I was resting against one of them when I noticed faces peering down upon me from the other buildings. Not faces of flesh and blood, of skin and bone mind you, but of stone and steel. The buildings themselves were staring, watching me, glowering in disapproval and hatred. Even the lion-bird I was perched across from seemed to gaze into me with a predatory interest.

 

And then I blinked, and the world shifted back into reality. Buildings were buildings again, the lion-bird just a lifeless statue. I didn't notice the waves congregating beneath me until later.

 

Later.

 

It was night when I stumbled across the other. I was creeping along one of my bridges when I heard a shout for help. I didn't think anything of it until the voice, a cracked, reedy voice ordered me to get off the bridge and to help. The owner of the voice was disappointed when I finally found her. I had crossed over two streets and up several flights of stairs to find a woman writhing in pain not far from the window she had called to me from.

 

She was younger to me, but not as young as the drowned girl. She was gasping her enlarged stomach and groaning as the life inside her squirmed and slid towards the only exit it could find. She thought I might have been a doctor. She thought wrong, and we both paid for the delays it caused.

 

When I think back, it was better it had ended that way.

 

I slipped into a state of despair for days. I wandered aimlessly while the angry faces of steel girdered gods glared down upon me. I barely noticed when another storm blew through, or when I tripped while trying to navigate a drowned stairwell and felt the tugging force coming from the black depth underneath the water.

 

I barely even registered the familiar shadow of the ship flittered across the face of a god-building, landing near enough that a sprint could carry me to freedom before the ragged looking man could board and depart. I remember thinking that the city wouldn't like that before I moved on.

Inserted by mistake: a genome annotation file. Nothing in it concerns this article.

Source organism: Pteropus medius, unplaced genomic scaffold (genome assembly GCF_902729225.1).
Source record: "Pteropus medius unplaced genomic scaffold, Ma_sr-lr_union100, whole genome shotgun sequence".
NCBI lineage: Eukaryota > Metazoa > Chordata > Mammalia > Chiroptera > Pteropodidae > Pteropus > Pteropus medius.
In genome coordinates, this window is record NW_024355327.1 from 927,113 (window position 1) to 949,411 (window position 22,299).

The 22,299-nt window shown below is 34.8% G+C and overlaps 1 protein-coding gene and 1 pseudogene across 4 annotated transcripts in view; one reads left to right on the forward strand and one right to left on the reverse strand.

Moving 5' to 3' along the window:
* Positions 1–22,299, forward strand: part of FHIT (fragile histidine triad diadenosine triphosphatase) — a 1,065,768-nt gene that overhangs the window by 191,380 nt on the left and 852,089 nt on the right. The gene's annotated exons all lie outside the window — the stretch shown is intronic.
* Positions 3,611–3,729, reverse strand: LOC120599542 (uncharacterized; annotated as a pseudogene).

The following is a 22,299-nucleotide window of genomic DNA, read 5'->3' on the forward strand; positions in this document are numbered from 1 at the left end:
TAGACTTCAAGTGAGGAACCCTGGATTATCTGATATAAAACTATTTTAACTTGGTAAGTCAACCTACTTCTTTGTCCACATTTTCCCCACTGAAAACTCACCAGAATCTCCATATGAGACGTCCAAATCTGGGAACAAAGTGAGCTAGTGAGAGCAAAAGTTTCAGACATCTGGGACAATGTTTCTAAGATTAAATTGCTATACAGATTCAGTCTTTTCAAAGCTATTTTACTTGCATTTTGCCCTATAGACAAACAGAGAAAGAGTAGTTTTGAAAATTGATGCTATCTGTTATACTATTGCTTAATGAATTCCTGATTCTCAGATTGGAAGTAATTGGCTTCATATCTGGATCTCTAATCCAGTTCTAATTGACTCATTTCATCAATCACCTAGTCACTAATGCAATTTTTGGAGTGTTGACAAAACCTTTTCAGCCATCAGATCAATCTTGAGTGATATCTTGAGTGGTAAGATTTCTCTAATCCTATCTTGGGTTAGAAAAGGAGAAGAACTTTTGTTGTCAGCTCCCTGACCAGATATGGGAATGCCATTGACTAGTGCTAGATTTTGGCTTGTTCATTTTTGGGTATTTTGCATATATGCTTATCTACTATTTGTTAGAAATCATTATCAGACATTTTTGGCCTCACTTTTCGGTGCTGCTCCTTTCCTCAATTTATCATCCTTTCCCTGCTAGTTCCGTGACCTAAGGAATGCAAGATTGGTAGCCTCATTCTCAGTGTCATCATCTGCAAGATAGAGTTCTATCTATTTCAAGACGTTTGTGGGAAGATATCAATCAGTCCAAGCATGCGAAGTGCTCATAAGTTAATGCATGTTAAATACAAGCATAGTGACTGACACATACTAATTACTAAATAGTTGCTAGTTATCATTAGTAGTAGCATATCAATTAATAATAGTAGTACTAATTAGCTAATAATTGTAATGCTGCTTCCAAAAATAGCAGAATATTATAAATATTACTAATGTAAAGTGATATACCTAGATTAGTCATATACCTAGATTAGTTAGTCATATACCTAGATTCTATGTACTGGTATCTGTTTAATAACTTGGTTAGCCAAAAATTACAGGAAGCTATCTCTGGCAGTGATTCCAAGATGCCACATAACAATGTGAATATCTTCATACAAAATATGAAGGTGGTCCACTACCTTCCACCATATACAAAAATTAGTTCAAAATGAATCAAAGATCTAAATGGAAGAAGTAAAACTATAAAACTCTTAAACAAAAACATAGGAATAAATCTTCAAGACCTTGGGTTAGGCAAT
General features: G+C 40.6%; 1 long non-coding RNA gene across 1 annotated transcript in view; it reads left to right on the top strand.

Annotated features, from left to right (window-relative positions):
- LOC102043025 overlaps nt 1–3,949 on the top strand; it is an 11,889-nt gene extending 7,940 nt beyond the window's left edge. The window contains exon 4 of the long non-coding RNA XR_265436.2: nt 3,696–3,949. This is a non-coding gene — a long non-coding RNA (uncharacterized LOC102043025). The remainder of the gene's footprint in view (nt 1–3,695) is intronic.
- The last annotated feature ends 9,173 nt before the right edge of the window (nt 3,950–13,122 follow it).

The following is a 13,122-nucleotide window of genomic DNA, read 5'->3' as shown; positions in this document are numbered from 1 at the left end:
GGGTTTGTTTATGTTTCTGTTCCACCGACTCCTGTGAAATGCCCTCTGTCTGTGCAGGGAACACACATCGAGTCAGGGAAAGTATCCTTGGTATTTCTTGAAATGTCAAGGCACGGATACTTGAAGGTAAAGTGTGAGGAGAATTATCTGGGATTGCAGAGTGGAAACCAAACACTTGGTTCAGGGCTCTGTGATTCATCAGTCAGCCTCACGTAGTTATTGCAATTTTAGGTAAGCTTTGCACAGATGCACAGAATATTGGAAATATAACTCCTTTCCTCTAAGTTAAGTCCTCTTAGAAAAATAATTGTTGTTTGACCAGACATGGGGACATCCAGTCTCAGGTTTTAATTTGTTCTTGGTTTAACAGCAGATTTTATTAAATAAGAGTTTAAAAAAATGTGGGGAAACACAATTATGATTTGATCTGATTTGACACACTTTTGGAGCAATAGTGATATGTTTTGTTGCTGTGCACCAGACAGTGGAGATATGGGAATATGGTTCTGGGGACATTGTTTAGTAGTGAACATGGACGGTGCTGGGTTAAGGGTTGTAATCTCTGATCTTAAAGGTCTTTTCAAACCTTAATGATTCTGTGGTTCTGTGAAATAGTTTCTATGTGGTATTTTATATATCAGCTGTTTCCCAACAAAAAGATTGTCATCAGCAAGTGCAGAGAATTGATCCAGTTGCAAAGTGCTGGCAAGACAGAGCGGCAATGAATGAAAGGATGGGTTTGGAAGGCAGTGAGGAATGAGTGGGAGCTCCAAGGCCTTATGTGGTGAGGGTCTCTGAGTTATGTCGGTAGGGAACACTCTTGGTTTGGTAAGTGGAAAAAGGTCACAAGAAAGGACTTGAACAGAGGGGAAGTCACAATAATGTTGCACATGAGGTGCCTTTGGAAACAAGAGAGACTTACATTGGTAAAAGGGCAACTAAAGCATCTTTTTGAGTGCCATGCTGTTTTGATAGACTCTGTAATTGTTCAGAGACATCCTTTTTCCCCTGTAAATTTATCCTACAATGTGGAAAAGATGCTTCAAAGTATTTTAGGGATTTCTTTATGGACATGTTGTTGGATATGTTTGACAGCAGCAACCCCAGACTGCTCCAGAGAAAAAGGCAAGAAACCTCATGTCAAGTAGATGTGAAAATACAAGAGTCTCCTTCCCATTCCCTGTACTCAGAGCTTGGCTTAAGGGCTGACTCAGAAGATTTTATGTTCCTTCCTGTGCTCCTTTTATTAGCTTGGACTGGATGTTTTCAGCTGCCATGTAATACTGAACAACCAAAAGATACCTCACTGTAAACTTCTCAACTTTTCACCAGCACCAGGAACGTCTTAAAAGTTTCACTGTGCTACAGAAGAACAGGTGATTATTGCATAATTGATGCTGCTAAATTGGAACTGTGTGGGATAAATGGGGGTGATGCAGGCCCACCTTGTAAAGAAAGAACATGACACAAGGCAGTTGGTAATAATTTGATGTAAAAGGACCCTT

I ended up trapped for days on the roof of a partially collapsed building.

 

The southern corner of the god-thing gave way right as I crossed the threshold of no return. I slid across painful tarmac and decorative rock until I hit the corner and almost tumbled into the sea. The water rose up anxiously, waves crashing upon the steel and terracrete as it scrambled at me. The spray of the water on my face jerked me from my reverie, and I realized the peril I was in, and had no escape.

 

I lived a half-life while the sea and the sun ate away at me.

 

I slipped in and out of sun-fever dreams, trading one torturous realm for another. Trapped in two worlds, one of heat and light, the other of gods and monsters, formless things that laughed at me and then struck me with amorphous tentacles that left great blisters upon my skin. I'd awake to the sea spray and the low groans as the creature-building died beneath me.

 

I felt the life leaving me.

 

It was faster than I had thought it would be. I awoke from a dream of excited whispers and comforting arms to find the sea placid and quiet. I could barely move, my vision tunneled. My breath slow and ponderous, as if my body was uncaring to it's plight. Everything seemed to fade, and I heard whispers in my ear.